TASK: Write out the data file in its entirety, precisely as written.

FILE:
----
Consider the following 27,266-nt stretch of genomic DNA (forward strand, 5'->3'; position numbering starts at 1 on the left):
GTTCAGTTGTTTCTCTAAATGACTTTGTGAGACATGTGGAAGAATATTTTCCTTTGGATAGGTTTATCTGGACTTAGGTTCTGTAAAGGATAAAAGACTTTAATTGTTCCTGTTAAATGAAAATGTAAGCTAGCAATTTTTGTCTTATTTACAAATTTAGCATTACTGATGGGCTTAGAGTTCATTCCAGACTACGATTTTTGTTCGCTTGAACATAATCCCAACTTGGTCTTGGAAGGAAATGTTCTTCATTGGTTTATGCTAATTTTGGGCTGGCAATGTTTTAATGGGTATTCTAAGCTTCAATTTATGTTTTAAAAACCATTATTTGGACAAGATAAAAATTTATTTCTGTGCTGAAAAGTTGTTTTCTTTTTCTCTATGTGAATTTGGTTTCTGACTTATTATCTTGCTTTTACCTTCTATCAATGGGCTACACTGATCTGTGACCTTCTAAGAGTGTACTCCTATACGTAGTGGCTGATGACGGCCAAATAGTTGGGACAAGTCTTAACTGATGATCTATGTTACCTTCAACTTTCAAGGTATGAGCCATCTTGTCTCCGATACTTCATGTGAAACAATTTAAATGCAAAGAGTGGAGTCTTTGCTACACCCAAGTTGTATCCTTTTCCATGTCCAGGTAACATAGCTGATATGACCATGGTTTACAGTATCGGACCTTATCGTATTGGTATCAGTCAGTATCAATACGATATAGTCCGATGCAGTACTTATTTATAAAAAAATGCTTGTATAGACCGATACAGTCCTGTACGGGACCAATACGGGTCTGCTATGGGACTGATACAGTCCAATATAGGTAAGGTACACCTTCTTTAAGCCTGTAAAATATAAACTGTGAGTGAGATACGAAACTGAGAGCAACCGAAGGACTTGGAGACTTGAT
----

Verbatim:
Consider the following 27,266-nt stretch of genomic DNA (forward strand, 5'->3'; position numbering starts at 1 on the left):
GTTCAGTTGTTTCTCTAAATGACTTTGTGAGACATGTGGAAGAATATTTTCCTTTGGATAGGTTTATCTGGACTTAGGTTCTGTAAAGGATAAAAGACTTTAATTGTTCCTGTTAAATGAAAATGTAAGCTAGCAATTTTTGTCTTATTTACAAATTTAGCATTACTGATGGGCTTAGAGTTCATTCCAGACTACGATTTTTGTTCGCTTGAACATAATCCCAACTTGGTCTTGGAAGGAAATGTTCTTCATTGGTTTATGCTAATTTTGGGCTGGCAATGTTTTAATGGGTATTCTAAGCTTCAATTTATGTTTTAAAAACCATTATTTGGACAAGATAAAAATTTATTTCTGTGCTGAAAAGTTGTTTTCTTTTTCTCTATGTGAATTTGGTTTCTGACTTATTATCTTGCTTTTACCTTCTATCAATGGGCTACACTGATCTGTGACCTTCTAAGAGTGTACTCCTATACGTAGTGGCTGATGACGGCCAAATAGTTGGGACAAGTCTTAACTGATGATCTATGTTACCTTCAACTTTCAAGGTATGAGCCATCTTGTCTCCGATACTTCATGTGAAACAATTTAAATGCAAAGAGTGGAGTCTTTGCTACACCCAAGTTGTATCCTTTTCCATGTCCAGGTAACATAGCTGATATGACCATGGTTTACAGTATCGGACCTTATCGTATTGGTATCAGTCAGTATCAATACGATATAGTCCGATGCAGTACTTATTTATAAAAAAATGCTTGTATAGACCGATACAGTCCTGTACGGGACCAATACGGGTCTGCTATGGGACTGATACAGTCCAATATAGGTAAGGTACACCTTCTTTAAGCCTGTAAAATATAAACTGTGAGTGAGATACGAAACTGAGAGCAACCGAAGGACTTGGAGACTTGAT